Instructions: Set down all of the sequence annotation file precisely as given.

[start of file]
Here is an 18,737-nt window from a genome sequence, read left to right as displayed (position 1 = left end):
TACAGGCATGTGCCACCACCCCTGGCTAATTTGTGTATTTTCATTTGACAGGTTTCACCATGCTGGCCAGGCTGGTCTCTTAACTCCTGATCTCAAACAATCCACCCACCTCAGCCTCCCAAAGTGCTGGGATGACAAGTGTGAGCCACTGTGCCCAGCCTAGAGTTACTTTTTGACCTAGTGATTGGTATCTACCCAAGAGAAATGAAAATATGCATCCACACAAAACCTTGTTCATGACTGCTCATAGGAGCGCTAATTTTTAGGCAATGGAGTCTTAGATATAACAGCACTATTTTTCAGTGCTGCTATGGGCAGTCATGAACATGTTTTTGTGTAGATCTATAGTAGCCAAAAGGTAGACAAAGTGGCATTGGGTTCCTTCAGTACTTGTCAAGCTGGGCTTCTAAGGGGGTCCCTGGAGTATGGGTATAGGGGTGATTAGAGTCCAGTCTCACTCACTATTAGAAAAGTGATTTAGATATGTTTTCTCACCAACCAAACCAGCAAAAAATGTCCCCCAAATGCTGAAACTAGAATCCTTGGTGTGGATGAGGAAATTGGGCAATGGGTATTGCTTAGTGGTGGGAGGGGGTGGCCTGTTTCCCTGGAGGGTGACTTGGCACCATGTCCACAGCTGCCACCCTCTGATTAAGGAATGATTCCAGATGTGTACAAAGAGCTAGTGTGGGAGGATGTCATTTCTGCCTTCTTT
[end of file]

Here is an 18,737-nt window from a genome sequence, read left to right as displayed (position 1 = left end):
TACAGGCATGTGCCACCACCCCTGGCTAATTTGTGTATTTTCATTTGACAGGTTTCACCATGCTGGCCAGGCTGGTCTCTTAACTCCTGATCTCAAACAATCCACCCACCTCAGCCTCCCAAAGTGCTGGGATGACAAGTGTGAGCCACTGTGCCCAGCCTAGAGTTACTTTTTGACCTAGTGATTGGTATCTACCCAAGAGAAATGAAAATATGCATCCACACAAAACCTTGTTCATGACTGCTCATAGGAGCGCTAATTTTTAGGCAATGGAGTCTTAGATATAACAGCACTATTTTTCAGTGCTGCTATGGGCAGTCATGAACATGTTTTTGTGTAGATCTATAGTAGCCAAAAGGTAGACAAAGTGGCATTGGGTTCCTTCAGTACTTGTCAAGCTGGGCTTCTAAGGGGGTCCCTGGAGTATGGGTATAGGGGTGATTAGAGTCCAGTCTCACTCACTATTAGAAAAGTGATTTAGATATGTTTTCTCACCAACCAAACCAGCAAAAAATGTCCCCCAAATGCTGAAACTAGAATCCTTGGTGTGGATGAGGAAATTGGGCAATGGGTATTGCTTAGTGGTGGGAGGGGGTGGCCTGTTTCCCTGGAGGGTGACTTGGCACCATGTCCACAGCTGCCACCCTCTGATTAAGGAATGATTCCAGATGTGTACAAAGAGCTAGTGTGGGAGGATGTCATTTCTGCCTTCTTT